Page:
The History of Aperture

Stephen Hackett wrote a great retrospective for MacStories of Aperture, one of my all-time favourite applications:

In short, Aperture was designed to let photographers import a mountain of large RAW files, sort them, perform light editing, and then export them to Finder, the web, or prints. If a user needed to carry out additional editing, Aperture included the ability to round-trip an image to Photoshop and back with just a click. If that all sounds like pro-level stuff, it was, and Aperture’s $499 price point reflected that fact.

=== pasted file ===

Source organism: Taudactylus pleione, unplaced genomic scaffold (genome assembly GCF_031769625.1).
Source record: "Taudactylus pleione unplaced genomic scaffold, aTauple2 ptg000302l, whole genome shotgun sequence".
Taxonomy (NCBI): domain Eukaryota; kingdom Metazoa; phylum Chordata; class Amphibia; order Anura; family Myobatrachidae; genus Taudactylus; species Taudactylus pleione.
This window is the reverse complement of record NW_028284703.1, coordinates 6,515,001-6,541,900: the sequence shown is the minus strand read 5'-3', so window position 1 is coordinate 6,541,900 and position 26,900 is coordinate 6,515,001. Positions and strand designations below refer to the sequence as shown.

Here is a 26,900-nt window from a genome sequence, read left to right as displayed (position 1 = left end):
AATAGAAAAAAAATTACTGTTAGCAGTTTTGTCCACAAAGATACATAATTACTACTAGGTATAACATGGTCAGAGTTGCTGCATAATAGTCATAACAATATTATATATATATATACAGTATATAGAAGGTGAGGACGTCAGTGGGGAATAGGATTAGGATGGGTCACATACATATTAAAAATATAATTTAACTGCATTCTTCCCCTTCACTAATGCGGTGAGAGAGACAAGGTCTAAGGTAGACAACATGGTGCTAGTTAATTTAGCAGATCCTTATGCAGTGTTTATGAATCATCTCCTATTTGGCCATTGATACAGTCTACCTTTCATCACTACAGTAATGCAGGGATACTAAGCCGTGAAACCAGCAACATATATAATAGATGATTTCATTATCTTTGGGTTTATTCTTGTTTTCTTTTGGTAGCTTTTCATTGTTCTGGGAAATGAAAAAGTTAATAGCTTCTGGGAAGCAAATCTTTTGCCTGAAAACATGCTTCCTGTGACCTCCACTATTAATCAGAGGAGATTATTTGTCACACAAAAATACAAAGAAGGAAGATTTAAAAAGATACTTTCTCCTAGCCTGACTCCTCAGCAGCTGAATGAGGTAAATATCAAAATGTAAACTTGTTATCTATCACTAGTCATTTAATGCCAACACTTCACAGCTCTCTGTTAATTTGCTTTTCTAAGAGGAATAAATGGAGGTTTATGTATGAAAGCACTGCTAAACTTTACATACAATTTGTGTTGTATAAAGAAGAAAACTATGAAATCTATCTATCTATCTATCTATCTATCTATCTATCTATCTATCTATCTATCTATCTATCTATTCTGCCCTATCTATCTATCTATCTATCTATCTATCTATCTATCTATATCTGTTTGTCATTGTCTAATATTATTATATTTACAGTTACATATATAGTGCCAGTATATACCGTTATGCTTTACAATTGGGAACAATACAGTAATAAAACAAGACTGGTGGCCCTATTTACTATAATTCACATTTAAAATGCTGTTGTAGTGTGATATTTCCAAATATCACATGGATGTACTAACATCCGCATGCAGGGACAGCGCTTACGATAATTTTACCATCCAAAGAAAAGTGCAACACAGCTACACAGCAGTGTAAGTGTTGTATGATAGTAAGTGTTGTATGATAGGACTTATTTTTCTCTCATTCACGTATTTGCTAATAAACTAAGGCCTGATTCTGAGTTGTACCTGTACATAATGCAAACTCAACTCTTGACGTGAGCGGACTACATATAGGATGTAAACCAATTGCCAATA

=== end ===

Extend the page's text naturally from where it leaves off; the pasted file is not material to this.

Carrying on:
I didn’t use Aperture until I got my mid-2007 MacBook Pro, but I remember it working pretty well for my circumstances. I knew there were plenty of satisfied Lightroom users, but its workflow just didn’t match how I edit pictures. Even today, I am a reluctant Lightroom user; I can’t tell you how much I wish Aperture were still around, with support for iCloud Photo Library. For all its faults and bugs, I always got a kick out of editing my photos in Aperture. In Lightroom, it feels like a chore.